Prepare to Listen. Be still and silent then pray: Have mercy on me, O God, according to your steadfast love.
Prayerfully Read Matthew 6:5-13
5‘And whenever you pray, do not be like the hypocrites; for they love to stand and pray in the synagogues and at the street corners, so that they may be seen by others. Truly I tell you, they have received their reward. 6But whenever you pray, go into your room and shut the door and pray to your Father who is in secret; and your Father who sees in secret will reward you. 7‘When you are praying, do not heap up empty phrases as the Gentiles do; for they think that they will be heard because of their many words. 8Do not be like them, for your Father knows what you need before you ask him. 9‘Pray then in this way: Our Father in heaven, hallowed be your name. 10Your kingdom come. Your will be done, on earth as it is in heaven. 11Give us this day our daily bread. 12And forgive us our debts, as we also have forgiven our debtors. 13And do not bring us to the time of trial, but rescue us from the evil one.
As a child, I was frequently told to pray. But no one taught me how to pray, so I assumed prayer was nothing more than talking to God and the more words I used the better. I struggled to pray long prayers and thought people who effortlessly prayed long, wordy prayers were more spiritual than I. Obviously, I’d never paid much attention to Jesus’ warning in this passage about not being like those who heap up empty phrases thinking they’d be heard for their many words. It was a relief when I finally learned Jesus’ teaching about words and prayer. Many words aren’t necessary. The prayer Jesus taught his disciples, the prayer Christ’s followers have been praying ever since, has only 58 words (in this English version) and it takes about 30 seconds to read them all.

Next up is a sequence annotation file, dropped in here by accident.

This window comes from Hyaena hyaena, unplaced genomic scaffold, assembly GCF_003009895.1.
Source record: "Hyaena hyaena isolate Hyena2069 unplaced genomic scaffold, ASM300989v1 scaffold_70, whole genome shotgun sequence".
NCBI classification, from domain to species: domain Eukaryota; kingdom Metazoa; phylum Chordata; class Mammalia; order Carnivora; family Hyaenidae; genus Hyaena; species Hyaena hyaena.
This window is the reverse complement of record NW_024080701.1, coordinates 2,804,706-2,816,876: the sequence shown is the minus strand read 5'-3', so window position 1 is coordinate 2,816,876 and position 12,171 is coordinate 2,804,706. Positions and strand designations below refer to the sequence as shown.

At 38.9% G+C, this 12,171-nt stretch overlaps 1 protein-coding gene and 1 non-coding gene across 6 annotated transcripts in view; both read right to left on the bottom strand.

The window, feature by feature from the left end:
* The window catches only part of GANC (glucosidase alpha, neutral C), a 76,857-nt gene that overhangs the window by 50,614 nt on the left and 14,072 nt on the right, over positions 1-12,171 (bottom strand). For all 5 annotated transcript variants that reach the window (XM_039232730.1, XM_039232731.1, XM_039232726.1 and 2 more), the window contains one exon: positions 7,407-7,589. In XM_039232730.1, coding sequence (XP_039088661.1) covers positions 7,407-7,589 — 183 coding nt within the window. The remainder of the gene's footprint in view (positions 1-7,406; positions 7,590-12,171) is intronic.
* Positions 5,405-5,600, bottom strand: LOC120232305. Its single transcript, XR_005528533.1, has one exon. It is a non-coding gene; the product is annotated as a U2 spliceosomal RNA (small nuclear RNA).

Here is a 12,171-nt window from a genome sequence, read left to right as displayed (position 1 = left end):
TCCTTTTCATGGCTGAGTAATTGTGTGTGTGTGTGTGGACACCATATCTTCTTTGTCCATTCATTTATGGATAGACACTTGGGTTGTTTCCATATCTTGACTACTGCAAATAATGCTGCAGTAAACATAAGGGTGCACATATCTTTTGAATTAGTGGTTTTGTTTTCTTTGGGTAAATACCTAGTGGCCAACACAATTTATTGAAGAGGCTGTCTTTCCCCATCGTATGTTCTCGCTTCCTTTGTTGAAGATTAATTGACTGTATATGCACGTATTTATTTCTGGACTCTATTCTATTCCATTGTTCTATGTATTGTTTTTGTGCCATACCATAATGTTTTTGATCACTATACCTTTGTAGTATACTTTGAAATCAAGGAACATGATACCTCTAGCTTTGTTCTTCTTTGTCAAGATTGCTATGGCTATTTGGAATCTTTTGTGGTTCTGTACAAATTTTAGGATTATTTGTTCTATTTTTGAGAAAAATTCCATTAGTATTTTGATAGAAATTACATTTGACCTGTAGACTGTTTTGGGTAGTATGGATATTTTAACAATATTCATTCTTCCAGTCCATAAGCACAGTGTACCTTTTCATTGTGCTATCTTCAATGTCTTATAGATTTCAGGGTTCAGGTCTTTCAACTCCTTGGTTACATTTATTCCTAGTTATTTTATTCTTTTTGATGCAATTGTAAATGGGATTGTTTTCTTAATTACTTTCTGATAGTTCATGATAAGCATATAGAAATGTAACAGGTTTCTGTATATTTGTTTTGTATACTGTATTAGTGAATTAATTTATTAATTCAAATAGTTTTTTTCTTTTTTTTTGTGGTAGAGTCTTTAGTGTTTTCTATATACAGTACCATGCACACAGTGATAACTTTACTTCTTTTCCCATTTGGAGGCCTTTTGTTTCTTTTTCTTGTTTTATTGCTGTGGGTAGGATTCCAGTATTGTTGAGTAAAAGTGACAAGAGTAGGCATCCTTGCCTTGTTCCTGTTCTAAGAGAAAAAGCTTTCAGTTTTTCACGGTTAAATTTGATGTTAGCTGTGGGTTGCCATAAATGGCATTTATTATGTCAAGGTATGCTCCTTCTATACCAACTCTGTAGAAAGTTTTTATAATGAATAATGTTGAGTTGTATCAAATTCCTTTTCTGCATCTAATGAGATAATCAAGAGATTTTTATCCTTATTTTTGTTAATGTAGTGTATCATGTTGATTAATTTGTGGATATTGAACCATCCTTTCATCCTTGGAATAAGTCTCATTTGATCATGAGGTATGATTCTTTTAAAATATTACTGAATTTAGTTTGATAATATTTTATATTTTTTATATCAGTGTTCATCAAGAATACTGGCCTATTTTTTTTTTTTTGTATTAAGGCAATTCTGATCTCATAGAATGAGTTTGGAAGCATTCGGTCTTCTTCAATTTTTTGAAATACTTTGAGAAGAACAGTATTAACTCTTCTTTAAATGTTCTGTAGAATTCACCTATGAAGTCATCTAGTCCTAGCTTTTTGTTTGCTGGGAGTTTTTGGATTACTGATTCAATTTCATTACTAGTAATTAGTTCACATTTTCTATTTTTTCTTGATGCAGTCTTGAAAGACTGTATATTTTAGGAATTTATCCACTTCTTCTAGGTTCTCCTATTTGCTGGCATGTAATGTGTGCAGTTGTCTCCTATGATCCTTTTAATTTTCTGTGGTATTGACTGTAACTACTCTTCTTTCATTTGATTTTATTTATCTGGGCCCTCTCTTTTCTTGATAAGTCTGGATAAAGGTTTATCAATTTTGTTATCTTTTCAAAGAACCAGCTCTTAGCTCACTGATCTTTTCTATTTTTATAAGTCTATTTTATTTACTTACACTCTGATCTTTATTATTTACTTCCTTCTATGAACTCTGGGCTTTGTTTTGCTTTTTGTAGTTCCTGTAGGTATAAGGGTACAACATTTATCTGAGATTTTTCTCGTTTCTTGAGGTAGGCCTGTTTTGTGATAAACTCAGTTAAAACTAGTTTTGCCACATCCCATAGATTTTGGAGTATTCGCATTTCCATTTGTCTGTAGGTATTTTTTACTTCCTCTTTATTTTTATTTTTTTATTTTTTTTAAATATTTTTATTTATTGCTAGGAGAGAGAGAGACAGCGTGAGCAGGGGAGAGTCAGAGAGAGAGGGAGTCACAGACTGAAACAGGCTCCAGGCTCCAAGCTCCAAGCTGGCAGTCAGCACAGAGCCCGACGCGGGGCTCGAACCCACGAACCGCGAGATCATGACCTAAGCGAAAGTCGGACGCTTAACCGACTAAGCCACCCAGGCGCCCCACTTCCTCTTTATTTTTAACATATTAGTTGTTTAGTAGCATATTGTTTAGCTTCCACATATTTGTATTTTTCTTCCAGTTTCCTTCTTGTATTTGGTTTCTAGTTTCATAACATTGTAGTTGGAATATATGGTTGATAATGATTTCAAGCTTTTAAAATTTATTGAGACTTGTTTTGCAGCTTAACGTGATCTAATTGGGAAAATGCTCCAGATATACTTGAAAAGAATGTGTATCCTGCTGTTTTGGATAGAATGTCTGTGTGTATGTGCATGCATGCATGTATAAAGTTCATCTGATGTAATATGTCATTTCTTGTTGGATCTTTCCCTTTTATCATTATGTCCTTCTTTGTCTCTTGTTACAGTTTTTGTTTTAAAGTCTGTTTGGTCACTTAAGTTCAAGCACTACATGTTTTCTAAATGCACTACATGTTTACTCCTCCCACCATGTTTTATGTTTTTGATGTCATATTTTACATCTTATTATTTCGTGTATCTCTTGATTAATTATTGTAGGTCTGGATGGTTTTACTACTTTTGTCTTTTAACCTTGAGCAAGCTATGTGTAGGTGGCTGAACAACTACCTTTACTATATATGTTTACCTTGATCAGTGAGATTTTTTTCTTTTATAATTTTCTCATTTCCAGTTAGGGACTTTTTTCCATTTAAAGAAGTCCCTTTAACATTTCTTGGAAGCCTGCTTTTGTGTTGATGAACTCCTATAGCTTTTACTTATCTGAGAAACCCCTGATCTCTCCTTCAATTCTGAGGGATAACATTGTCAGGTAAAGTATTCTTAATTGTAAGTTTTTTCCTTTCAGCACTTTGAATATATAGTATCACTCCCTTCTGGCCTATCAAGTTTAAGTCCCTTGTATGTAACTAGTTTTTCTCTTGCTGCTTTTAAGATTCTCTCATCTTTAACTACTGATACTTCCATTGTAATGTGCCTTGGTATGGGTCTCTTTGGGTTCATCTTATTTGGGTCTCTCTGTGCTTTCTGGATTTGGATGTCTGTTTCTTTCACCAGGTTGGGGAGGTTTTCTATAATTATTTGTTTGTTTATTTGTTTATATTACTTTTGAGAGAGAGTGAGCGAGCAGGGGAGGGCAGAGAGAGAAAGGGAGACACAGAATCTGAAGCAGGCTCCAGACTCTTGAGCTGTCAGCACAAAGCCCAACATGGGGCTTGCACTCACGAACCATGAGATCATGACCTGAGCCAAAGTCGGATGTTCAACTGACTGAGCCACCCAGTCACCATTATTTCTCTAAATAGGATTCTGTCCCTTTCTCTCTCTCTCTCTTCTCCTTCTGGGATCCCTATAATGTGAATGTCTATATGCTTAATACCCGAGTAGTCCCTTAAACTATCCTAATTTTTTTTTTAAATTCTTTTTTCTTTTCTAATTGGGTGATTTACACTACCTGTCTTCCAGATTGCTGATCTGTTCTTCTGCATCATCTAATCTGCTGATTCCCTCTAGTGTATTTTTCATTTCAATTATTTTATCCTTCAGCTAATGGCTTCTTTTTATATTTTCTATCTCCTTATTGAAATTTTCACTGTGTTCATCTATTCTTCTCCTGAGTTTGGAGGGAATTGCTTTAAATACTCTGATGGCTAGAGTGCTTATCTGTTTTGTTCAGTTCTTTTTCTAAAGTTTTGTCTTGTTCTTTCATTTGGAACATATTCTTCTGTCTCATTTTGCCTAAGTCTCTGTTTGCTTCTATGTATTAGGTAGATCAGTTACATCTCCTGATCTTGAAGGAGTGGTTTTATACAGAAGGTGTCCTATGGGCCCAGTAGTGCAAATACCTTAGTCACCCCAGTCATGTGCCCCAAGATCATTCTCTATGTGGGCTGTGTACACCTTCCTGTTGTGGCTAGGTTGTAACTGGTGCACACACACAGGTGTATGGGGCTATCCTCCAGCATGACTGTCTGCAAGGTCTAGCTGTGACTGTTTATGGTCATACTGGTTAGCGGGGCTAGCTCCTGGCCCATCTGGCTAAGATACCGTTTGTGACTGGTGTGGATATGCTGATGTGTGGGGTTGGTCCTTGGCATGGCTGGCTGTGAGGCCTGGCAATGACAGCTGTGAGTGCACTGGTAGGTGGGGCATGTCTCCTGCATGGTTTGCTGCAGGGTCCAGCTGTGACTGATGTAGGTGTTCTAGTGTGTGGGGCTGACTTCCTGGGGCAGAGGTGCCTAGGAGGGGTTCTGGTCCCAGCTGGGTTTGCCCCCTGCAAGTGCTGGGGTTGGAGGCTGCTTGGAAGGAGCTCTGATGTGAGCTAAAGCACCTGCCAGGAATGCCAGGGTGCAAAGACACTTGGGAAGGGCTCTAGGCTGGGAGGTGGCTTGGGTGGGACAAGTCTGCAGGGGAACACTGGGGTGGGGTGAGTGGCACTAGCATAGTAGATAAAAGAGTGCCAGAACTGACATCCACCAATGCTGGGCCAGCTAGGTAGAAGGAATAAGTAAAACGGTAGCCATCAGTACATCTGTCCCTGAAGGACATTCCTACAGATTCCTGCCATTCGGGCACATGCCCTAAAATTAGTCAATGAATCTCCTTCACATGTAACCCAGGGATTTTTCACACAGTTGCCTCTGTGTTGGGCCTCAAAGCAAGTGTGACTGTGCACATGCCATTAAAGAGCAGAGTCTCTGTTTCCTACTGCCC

Prayer is more than saying words. It requires an attitude of self-effacing humility (not caring whether people know you pray) and deep trust (believing that God knows what we need). We pray, not to inform God about what God already knows. We pray to live into our trust in God’s loving mercy. In other words, we pray to God for our sakes.
How do you pray? Focus on one phrase that caught your attention in this passage today.
Respond to Jesus
Our Father in heaven, hallowed be your name. Your kingdom come. Your will be done, on earth as it is in heaven. Give us this day our daily bread. And forgive us our debts, as we also have forgiven our debtors. And do not bring us to the time of trial, but rescue us from the evil one. Amen.
Go and live obediently. Practice prayer that lives into a trust in God’s goodness and knowledge.
Because I believe that Scripture is food for our soul (our entire being) I seek to read it and encourage others to read it in ways that nourish and transform our beings. I invite you to read the Bible with me during Lent and into Easter. I am a Bible teacher, spiritual companion and retreat director. I know the Bile and how to read it for spiritual formation.